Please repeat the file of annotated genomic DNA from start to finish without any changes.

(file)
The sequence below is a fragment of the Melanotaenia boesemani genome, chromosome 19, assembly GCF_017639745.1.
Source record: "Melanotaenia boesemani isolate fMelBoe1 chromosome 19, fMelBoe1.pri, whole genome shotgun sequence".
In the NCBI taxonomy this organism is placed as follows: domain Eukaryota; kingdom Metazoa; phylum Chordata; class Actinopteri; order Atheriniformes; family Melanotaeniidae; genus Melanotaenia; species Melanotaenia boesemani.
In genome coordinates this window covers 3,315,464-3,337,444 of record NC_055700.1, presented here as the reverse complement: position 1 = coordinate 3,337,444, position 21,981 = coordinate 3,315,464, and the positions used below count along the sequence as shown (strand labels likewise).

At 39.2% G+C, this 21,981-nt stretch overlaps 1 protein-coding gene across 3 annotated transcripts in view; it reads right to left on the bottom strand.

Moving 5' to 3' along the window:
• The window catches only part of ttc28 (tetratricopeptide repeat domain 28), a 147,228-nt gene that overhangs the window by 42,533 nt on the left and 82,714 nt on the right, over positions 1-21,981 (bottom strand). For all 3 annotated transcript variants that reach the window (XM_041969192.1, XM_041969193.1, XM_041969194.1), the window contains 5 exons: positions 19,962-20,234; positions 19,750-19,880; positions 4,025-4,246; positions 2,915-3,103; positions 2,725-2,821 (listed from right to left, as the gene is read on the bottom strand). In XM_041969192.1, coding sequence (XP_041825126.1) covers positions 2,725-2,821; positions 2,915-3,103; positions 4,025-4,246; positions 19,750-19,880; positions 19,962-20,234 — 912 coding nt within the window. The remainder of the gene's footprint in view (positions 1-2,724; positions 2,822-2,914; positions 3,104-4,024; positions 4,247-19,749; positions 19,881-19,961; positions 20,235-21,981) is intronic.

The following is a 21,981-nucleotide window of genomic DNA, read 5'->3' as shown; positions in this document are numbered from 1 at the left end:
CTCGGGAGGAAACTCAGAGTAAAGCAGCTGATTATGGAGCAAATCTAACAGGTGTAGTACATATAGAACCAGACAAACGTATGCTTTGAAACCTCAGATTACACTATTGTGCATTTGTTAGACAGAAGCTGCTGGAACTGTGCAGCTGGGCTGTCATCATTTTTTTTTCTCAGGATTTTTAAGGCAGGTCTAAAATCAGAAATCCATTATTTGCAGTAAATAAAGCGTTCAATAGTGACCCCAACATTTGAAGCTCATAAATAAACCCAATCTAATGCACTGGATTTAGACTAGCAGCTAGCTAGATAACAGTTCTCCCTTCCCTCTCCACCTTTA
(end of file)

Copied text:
The sequence below is a fragment of the Melanotaenia boesemani genome, chromosome 19, assembly GCF_017639745.1.
Source record: "Melanotaenia boesemani isolate fMelBoe1 chromosome 19, fMelBoe1.pri, whole genome shotgun sequence".
In the NCBI taxonomy this organism is placed as follows: domain Eukaryota; kingdom Metazoa; phylum Chordata; class Actinopteri; order Atheriniformes; family Melanotaeniidae; genus Melanotaenia; species Melanotaenia boesemani.
In genome coordinates this window covers 3,315,464-3,337,444 of record NC_055700.1, presented here as the reverse complement: position 1 = coordinate 3,337,444, position 21,981 = coordinate 3,315,464, and the positions used below count along the sequence as shown (strand labels likewise).

At 39.2% G+C, this 21,981-nt stretch overlaps 1 protein-coding gene across 3 annotated transcripts in view; it reads right to left on the bottom strand.

Moving 5' to 3' along the window:
• The window catches only part of ttc28 (tetratricopeptide repeat domain 28), a 147,228-nt gene that overhangs the window by 42,533 nt on the left and 82,714 nt on the right, over positions 1-21,981 (bottom strand). For all 3 annotated transcript variants that reach the window (XM_041969192.1, XM_041969193.1, XM_041969194.1), the window contains 5 exons: positions 19,962-20,234; positions 19,750-19,880; positions 4,025-4,246; positions 2,915-3,103; positions 2,725-2,821 (listed from right to left, as the gene is read on the bottom strand). In XM_041969192.1, coding sequence (XP_041825126.1) covers positions 2,725-2,821; positions 2,915-3,103; positions 4,025-4,246; positions 19,750-19,880; positions 19,962-20,234 — 912 coding nt within the window. The remainder of the gene's footprint in view (positions 1-2,724; positions 2,822-2,914; positions 3,104-4,024; positions 4,247-19,749; positions 19,881-19,961; positions 20,235-21,981) is intronic.

The following is a 21,981-nucleotide window of genomic DNA, read 5'->3' as shown; positions in this document are numbered from 1 at the left end:
CTCGGGAGGAAACTCAGAGTAAAGCAGCTGATTATGGAGCAAATCTAACAGGTGTAGTACATATAGAACCAGACAAACGTATGCTTTGAAACCTCAGATTACACTATTGTGCATTTGTTAGACAGAAGCTGCTGGAACTGTGCAGCTGGGCTGTCATCATTTTTTTTTCTCAGGATTTTTAAGGCAGGTCTAAAATCAGAAATCCATTATTTGCAGTAAATAAAGCGTTCAATAGTGACCCCAACATTTGAAGCTCATAAATAAACCCAATCTAATGCACTGGATTTAGACTAGCAGCTAGCTAGATAACAGTTCTCCCTTCCCTCTCCACCTTTA